Augusta, Kansas

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Augusta is a city in Butler County, Kansas, United States. The population was 8,423 at the 2000 census.



The confluence of the Whitewater River and the Walnut River was originally inhabited by Native Americans (primarily the Osage) who found the tableland ideal for hunting and fishing. In 1868 C.N. James settled in the area and built a log home to serve as a general store and trading post. He paid $40.00 for the land title from the U.S Land Office. He named the new settlement after his wife, Augusta. The James family original log cabin structure still stands at its original location.

The first train rolled into Augusta in 1881 to support the growth of livestock production and increased agriculture in the area. Shortly after the turn of the century two railroad companies would serve the town, the Santa Fe and the Frisco.

The discovery of oil and natural gas in Butler County lead to further growth and became a major source of employment for many years.


Augusta is located at 37°41′33″N 96°58′48″W / 37.6925°N 96.98°W / 37.6925; -96.98 (37.692425, -96.979886)[3], at the confluence of the Walnut and Whitewater Rivers. According to the United States Census Bureau, the city has a total area of 4.4 square miles (11.4 km²), of which, 4.0 square miles (10.4 km²) of it is land and 0.4 square miles (1.0 km²) of it (8.82%) is water.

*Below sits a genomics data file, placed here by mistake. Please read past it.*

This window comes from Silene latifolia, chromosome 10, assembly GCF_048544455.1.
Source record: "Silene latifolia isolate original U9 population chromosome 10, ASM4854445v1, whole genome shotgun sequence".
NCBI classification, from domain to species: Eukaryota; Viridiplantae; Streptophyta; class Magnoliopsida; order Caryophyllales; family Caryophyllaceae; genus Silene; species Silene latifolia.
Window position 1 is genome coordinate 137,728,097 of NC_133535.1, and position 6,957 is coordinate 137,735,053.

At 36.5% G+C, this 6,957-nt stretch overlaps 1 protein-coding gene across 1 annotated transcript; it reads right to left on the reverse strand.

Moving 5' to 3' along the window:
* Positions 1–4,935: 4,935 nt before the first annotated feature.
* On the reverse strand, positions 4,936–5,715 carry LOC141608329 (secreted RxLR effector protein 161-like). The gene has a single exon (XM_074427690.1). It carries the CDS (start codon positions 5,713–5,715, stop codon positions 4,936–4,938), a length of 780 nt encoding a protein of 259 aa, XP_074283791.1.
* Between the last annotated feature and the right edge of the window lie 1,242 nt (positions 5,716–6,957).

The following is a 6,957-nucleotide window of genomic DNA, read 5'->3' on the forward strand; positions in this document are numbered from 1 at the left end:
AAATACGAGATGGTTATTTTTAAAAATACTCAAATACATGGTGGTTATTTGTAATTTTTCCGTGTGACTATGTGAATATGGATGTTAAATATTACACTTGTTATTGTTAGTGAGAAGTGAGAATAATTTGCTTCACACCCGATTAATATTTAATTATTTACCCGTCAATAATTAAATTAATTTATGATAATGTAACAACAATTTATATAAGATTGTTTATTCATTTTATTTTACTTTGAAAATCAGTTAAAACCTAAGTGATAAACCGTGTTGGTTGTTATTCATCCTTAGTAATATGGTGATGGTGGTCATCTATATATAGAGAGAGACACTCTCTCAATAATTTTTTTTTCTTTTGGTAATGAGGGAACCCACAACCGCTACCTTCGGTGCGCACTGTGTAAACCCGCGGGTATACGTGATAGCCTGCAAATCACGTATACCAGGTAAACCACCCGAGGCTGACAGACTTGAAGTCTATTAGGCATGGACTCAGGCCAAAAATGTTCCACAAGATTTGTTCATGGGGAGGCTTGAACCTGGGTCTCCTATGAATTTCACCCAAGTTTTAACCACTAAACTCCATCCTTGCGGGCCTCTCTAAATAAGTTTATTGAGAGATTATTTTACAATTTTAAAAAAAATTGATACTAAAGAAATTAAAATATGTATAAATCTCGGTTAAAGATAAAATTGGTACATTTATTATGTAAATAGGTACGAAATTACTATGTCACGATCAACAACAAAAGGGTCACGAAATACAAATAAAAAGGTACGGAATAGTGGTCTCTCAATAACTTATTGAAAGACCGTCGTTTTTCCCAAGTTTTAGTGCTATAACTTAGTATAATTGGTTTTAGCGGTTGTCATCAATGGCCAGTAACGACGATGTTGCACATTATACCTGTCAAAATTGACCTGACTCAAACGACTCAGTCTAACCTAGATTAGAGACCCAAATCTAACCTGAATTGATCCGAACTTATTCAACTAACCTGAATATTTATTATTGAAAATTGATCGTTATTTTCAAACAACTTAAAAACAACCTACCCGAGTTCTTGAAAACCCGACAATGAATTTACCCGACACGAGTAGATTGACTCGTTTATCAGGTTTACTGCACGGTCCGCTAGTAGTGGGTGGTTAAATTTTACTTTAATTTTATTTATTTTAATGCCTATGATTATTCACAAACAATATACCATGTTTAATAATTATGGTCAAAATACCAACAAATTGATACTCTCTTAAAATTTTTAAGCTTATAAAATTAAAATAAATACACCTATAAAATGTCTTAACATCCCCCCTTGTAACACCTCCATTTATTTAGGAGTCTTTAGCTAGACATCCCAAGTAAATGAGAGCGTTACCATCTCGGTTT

The Augusta Theater, now home to the Augusta Arts Council, is a classic example of Art Deco. It was the first theater to be illuminated entirely by neon lighting.


As of the census[1] of 2000, there were 8,423 people, 3,277 households, and 2,307 families residing in the city. The population density was 2,091.1 people per square mile (807.0/km²). There were 3,585 housing units at an average density of 890.0/sq mi (343.5/km²). The racial makeup of the city was 96.07% White, 0.18% African American, 0.83% Native American, 0.36% Asian, 0.68% from other races, and 1.89% from two or more races. Hispanic or Latino of any race were 2.59% of the population.

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